Four rare Bengal tigers have died in the last month in south-central Nepal, dealing a blow to a campaign to protect the endangered species, park officials said Monday.
The latest death occurred on Sunday at Chitwan National Park, which is located 120 kilometers (75 miles) southwest of Kathmandu, park spokesman Nurendra Aryal said.
"We are not sure what caused its death, but we have two theories. Because tigers are territorial animals, it might have fought with its rival for the territory," he said.
"There could have been a battle for prey between the two, resulting in the death of one," he added.
On Thursday, park officials found another wild tiger dead in the buffer zone surrounding the national park.
Two other tigers died late last month in community forests outside the park, according to Aryal.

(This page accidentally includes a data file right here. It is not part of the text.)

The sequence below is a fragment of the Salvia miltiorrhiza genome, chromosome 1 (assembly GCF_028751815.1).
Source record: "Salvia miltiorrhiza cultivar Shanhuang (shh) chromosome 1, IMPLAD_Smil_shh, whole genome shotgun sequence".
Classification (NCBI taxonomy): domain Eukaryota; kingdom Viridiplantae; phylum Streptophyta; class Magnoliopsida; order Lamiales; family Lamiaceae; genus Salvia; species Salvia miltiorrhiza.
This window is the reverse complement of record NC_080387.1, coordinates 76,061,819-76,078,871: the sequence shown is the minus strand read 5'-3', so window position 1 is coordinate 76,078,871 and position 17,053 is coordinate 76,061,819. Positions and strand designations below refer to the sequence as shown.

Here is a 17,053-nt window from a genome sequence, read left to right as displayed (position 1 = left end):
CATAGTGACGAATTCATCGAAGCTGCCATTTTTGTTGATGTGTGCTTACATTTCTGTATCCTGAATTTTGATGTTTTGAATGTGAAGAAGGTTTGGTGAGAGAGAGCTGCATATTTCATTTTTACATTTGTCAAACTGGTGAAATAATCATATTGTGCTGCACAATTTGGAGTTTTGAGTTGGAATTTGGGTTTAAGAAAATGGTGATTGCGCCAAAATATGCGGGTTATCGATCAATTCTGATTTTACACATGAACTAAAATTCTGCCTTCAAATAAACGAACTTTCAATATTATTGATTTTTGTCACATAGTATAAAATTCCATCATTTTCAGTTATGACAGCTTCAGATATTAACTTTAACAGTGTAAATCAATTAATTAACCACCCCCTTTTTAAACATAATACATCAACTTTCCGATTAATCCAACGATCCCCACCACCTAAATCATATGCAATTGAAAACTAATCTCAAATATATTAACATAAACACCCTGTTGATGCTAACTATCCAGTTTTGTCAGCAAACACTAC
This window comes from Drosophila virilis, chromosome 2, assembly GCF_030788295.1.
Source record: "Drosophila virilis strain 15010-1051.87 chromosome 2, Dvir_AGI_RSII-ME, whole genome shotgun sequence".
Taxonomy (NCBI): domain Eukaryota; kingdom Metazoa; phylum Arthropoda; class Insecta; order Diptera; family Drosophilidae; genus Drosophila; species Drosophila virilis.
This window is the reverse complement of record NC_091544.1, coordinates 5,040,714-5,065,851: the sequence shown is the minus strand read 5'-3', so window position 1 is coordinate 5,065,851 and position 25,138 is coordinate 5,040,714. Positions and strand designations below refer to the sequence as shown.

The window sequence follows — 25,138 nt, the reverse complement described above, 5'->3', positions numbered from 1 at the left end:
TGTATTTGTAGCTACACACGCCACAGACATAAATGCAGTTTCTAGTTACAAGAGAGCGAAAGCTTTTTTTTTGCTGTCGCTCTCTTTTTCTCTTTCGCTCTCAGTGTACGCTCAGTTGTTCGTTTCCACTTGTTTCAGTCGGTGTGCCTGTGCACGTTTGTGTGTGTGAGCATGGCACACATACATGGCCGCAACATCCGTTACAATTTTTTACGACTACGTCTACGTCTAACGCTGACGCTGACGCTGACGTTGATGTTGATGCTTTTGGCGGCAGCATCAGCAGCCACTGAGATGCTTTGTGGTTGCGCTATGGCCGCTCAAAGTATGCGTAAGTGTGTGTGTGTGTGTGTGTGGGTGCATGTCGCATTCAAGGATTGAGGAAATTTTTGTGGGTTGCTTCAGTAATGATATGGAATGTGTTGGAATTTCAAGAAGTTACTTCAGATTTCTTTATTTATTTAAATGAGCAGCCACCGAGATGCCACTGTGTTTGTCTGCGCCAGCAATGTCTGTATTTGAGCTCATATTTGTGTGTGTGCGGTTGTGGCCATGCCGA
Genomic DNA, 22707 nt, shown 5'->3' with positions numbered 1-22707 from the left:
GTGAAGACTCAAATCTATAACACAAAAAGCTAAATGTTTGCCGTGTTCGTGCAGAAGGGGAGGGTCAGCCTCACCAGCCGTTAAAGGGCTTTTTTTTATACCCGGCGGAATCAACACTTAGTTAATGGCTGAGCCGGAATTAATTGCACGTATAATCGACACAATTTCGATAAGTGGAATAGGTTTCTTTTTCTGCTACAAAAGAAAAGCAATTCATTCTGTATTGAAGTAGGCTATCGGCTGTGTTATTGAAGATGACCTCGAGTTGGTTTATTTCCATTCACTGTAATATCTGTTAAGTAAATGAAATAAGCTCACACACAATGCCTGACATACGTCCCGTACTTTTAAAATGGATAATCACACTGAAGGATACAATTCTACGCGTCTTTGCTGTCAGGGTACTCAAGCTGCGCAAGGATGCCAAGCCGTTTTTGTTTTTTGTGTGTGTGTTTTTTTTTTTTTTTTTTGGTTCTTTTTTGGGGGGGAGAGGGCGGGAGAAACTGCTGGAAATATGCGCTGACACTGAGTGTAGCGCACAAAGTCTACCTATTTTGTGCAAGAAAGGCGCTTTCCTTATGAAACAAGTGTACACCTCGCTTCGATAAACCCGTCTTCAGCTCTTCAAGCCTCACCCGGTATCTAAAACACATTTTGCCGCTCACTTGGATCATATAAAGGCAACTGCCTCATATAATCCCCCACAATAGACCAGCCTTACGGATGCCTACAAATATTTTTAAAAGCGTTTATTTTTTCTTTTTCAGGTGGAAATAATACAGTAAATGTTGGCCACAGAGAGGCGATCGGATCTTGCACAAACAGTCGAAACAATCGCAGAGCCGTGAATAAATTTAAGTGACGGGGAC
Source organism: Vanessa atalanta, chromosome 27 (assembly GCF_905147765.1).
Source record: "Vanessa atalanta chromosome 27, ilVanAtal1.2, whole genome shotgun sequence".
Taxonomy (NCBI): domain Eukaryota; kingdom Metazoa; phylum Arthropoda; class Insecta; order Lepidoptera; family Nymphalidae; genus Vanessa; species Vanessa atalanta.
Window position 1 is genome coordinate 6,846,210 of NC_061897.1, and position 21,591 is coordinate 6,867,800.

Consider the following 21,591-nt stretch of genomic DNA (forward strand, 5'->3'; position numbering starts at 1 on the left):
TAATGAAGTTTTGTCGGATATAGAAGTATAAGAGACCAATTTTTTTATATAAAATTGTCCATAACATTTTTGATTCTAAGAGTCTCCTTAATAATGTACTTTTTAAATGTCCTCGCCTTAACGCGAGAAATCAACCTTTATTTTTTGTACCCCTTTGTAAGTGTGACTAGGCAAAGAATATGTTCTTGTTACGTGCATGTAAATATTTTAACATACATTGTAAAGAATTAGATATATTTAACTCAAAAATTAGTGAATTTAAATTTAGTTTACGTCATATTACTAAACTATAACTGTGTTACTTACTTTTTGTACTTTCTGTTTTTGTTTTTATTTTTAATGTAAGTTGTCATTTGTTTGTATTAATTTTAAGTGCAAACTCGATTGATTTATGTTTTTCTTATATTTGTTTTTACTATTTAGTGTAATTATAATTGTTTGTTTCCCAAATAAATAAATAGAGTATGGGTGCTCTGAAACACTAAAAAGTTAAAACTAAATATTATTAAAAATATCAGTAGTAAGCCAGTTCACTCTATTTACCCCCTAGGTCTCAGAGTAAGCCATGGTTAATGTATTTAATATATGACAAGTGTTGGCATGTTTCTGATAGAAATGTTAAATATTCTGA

Nepal is wrapping up a nationwide tiger census at the country's protected areas.
Aryal said the census result will shed light on the exact number of the rare animal in the wild.
"The increase in their numbers might have caused the deaths, but we will have to wait for the results," he said.
A census in 2013 put the number of Royal Bengal tigers at 198, the survival of which is credited to Nepal's strict anti-poaching laws and community-driven conservation.
An estimated 3,900 tigers are left in the wild across the world.